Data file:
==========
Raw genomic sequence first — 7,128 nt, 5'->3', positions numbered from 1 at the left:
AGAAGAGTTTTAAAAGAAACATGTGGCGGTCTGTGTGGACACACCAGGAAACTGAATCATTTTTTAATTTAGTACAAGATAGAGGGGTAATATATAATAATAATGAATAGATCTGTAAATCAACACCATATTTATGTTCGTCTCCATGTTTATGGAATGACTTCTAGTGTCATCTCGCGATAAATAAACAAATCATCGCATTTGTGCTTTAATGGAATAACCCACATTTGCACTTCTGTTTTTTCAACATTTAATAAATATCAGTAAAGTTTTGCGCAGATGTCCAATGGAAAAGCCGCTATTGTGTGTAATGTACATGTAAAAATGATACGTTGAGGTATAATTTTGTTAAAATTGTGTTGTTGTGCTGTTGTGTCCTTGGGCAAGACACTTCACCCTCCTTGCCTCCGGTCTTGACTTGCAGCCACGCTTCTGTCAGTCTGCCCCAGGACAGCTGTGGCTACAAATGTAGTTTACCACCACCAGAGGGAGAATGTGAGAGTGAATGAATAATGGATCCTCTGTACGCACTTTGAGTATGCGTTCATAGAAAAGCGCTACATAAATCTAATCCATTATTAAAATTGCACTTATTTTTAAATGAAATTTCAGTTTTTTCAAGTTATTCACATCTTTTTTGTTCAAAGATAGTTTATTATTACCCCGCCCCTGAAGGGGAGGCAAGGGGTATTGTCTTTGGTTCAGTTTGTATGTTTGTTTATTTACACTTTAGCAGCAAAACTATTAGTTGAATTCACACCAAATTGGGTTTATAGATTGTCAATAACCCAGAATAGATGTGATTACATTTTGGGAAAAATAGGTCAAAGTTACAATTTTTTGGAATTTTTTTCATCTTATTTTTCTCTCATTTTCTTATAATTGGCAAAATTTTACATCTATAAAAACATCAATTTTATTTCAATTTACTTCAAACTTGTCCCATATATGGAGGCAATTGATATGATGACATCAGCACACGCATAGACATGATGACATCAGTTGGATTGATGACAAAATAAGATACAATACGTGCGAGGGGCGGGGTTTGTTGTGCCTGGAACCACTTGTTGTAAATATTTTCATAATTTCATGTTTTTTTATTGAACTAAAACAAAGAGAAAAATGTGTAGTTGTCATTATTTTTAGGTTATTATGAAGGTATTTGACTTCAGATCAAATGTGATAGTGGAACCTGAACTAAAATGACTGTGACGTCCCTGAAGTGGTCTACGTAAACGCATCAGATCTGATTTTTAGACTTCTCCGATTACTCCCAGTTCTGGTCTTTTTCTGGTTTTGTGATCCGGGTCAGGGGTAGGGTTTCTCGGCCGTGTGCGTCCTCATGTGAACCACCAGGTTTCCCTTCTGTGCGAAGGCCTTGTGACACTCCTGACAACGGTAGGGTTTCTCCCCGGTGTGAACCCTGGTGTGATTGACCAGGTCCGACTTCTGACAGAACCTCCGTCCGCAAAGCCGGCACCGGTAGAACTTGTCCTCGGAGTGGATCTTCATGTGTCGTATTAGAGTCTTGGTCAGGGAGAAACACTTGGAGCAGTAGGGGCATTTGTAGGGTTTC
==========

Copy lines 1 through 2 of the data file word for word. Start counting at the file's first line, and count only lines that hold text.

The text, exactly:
Raw genomic sequence first — 7,128 nt, 5'->3', positions numbered from 1 at the left:
AGAAGAGTTTTAAAAGAAACATGTGGCGGTCTGTGTGGACACACCAGGAAACTGAATCATTTTTTAATTTAGTACAAGATAGAGGGGTAATATATAATAATAATGAATAGATCTGTAAATCAACACCATATTTATGTTCGTCTCCATGTTTATGGAATGACTTCTAGTGTCATCTCGCGATAAATAAACAAATCATCGCATTTGTGCTTTAATGGAATAACCCACATTTGCACTTCTGTTTTTTCAACATTTAATAAATATCAGTAAAGTTTTGCGCAGATGTCCAATGGAAAAGCCGCTATTGTGTGTAATGTACATGTAAAAATGATACGTTGAGGTATAATTTTGTTAAAATTGTGTTGTTGTGCTGTTGTGTCCTTGGGCAAGACACTTCACCCTCCTTGCCTCCGGTCTTGACTTGCAGCCACGCTTCTGTCAGTCTGCCCCAGGACAGCTGTGGCTACAAATGTAGTTTACCACCACCAGAGGGAGAATGTGAGAGTGAATGAATAATGGATCCTCTGTACGCACTTTGAGTATGCGTTCATAGAAAAGCGCTACATAAATCTAATCCATTATTAAAATTGCACTTATTTTTAAATGAAATTTCAGTTTTTTCAAGTTATTCACATCTTTTTTGTTCAAAGATAGTTTATTATTACCCCGCCCCTGAAGGGGAGGCAAGGGGTATTGTCTTTGGTTCAGTTTGTATGTTTGTTTATTTACACTTTAGCAGCAAAACTATTAGTTGAATTCACACCAAATTGGGTTTATAGATTGTCAATAACCCAGAATAGATGTGATTACATTTTGGGAAAAATAGGTCAAAGTTACAATTTTTTGGAATTTTTTTCATCTTATTTTTCTCTCATTTTCTTATAATTGGCAAAATTTTACATCTATAAAAACATCAATTTTATTTCAATTTACTTCAAACTTGTCCCATATATGGAGGCAATTGATATGATGACATCAGCACACGCATAGACATGATGACATCAGTTGGATTGATGACAAAATAAGATACAATACGTGCGAGGGGCGGGGTTTGTTGTGCCTGGAACCACTTGTTGTAAATATTTTCATAATTTCATGTTTTTTTATTGAACTAAAACAAAGAGAAAAATGTGTAGTTGTCATTATTTTTAGGTTATTATGAAGGTATTTGACTTCAGATCAAATGTGATAGTGGAACCTGAACTAAAATGACTGTGACGTCCCTGAAGTGGTCTACGTAAACGCATCAGATCTGATTTTTAGACTTCTCCGATTACTCCCAGTTCTGGTCTTTTTCTGGTTTTGTGATCCGGGTCAGGGGTAGGGTTTCTCGGCCGTGTGCGTCCTCATGTGAACCACCAGGTTTCCCTTCTGTGCGAAGGCCTTGTGACACTCCTGACAACGGTAGGGTTTCTCCCCGGTGTGAACCCTGGTGTGATTGACCAGGTCCGACTTCTGACAGAACCTCCGTCCGCAAAGCCGGCACCGGTAGAACTTGTCCTCGGAGTGGATCTTCATGTGTCGTATTAGAGTCTTGGTCAGGGAGAAACACTTGGAGCAGTAGGGGCATTTGTAGGGTTTC